Operation Dirty Harry Yields Large Mortar Round, Muqdadiyah, Iraq

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By Staff Sgt. Mark Wojciechowski, 133rd MPAD

Cpt. Angel Brito briefs men before Operation Dirty Harry
Cpt. Angel Brito (right) briefs his men shortly before Operation Dirty Harry. The mission was a joint patrol with the Iraqi Army, searching neighborhoods for unauthorized weapons, munitions and antiIraqi forces in south Muqdadiyah, Iraq.

MUQDADIYAH, Iraq – Continuous efforts to thwart Anti-Iraqi Forces and weapons caches are keys to the stability and protection of the citizens of Iraq.

Operation “Dirty Harry” was a joint operation between U.S. Army elements of the 4th Infantry Division’s 1-68 Combined Arms Battalion, Air Force dog handlers from the 35th Security Forces Squadron, and Iraqi army forces. The operation aimed at sectioning off and searching a neighborhood and farmlands in south Muqdadiya in the Diyala Province.

The joint effort dismounted their vehicles and tactically moved into the neighborhood lead by the Iraqi army Soldiers. The neighborhood children smiled and waved as the patrol moved through the side streets.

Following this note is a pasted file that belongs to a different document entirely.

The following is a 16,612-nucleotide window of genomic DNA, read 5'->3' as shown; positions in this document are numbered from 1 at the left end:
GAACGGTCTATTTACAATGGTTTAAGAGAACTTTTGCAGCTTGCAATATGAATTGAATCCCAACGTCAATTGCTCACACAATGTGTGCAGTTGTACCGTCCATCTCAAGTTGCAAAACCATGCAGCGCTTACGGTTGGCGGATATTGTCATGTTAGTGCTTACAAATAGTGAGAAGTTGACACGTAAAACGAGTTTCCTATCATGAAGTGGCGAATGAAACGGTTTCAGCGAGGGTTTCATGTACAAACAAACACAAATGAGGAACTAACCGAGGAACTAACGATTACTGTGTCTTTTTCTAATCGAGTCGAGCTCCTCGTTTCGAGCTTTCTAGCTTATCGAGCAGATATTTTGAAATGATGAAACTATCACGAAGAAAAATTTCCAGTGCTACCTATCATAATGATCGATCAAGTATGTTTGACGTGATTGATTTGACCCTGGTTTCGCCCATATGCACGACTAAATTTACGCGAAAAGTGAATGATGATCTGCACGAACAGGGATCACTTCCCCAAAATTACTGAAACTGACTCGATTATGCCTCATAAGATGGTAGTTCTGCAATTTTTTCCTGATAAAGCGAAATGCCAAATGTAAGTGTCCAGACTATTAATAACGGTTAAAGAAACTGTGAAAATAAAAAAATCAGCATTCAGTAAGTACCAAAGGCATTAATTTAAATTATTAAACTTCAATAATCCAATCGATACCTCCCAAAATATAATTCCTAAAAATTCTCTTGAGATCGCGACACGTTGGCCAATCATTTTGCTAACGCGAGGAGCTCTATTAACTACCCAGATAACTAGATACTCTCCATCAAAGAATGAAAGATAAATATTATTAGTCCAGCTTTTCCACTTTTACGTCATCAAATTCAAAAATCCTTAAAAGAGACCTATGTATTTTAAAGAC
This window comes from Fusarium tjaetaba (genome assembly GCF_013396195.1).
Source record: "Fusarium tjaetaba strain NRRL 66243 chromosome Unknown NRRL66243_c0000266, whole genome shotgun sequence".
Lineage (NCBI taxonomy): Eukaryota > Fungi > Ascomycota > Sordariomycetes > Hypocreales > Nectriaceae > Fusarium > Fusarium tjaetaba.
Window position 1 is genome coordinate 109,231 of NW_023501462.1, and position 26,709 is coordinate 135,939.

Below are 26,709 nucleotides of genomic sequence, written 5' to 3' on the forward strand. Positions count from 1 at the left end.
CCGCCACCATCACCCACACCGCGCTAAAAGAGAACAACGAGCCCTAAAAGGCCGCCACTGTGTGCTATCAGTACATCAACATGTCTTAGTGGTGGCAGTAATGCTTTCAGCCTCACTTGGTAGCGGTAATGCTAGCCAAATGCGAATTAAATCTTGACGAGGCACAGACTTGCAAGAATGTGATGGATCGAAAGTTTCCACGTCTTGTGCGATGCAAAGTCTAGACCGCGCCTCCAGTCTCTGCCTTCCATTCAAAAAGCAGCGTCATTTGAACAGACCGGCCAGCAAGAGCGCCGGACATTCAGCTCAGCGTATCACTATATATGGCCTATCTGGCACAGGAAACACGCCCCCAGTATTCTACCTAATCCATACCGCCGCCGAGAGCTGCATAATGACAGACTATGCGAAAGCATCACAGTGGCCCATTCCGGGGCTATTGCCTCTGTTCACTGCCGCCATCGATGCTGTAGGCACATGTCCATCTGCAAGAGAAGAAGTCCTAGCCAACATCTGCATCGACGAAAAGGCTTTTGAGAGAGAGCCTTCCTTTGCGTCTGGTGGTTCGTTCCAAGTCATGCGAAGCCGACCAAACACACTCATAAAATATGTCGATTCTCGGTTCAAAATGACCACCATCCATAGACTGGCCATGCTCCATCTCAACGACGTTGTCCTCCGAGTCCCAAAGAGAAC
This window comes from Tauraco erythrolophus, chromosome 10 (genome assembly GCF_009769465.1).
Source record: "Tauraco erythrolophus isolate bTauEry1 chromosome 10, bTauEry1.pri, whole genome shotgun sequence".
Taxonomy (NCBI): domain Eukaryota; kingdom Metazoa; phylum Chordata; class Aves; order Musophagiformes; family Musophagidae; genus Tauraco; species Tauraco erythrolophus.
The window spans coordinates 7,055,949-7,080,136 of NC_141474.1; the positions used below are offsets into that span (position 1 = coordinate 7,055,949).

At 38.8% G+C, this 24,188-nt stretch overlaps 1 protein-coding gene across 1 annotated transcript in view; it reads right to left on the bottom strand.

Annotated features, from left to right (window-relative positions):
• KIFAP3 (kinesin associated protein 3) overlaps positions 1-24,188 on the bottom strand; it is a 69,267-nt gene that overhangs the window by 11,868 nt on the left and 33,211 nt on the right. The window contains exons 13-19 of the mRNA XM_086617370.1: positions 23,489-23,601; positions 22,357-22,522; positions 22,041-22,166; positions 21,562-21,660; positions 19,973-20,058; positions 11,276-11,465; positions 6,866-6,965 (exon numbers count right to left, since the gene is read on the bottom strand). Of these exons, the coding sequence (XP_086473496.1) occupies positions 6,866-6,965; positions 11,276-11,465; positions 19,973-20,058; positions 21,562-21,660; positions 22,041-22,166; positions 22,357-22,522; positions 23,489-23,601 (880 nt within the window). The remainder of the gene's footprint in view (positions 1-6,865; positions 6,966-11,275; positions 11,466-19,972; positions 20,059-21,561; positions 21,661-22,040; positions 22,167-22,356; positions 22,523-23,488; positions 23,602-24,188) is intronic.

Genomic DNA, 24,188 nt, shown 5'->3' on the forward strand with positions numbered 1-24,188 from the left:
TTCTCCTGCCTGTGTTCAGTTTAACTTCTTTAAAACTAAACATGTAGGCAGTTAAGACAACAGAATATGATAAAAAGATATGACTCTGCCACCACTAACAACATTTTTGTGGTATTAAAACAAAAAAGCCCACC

Sgt. Steven Gonzales, Combat Engineer unearths a 155mm round
Sgt. Steven Gonzales, Combat Engineer with E Co. 168 Combined Arms Battalion unearths a 155mm round buried in a field in south Muqdadiyah, Iraq.

The Iraqi Soldiers approached the homes and explained the intent of their search to the residents, while U.S. forces pulled security on the streets outside.

After the Iraqi army departed the homes the Air Force dog teams were called in to do a “once over” to ensure there was not any explosive residue present.

When the last home was thoroughly searched yielding no contra-band the joint forces assembled on line to sweep through an area of farmland behind the neighborhood.

Sgt. Steven Gonzales, a combat engineer from the 4th Infantry Division’s 1-68 Combined Arms Battalion, swept the field with a mine detector when its alarm sounded.

“We were using this mine detector to search for any caches,” said Gonzales.

“The mine detector called me over,” said Spc. Peter Mendiola, a Guam native. “He said he had a metal of some sort.”

“I dug it up, it happened to be a pretty big mortar round.”

“I think the IA is performing very well they don’t have a problem taking charge and moving in the front,” said Sgt. Muriel Orlando Droke of Company C, 1-68 CAB, and Sacramento, Calif., native. “We just pulled security for them.”

Continuous operations such as these build confidence in the ever-growing Iraqi security forces and helps rid the area of threats to the Iraqi people.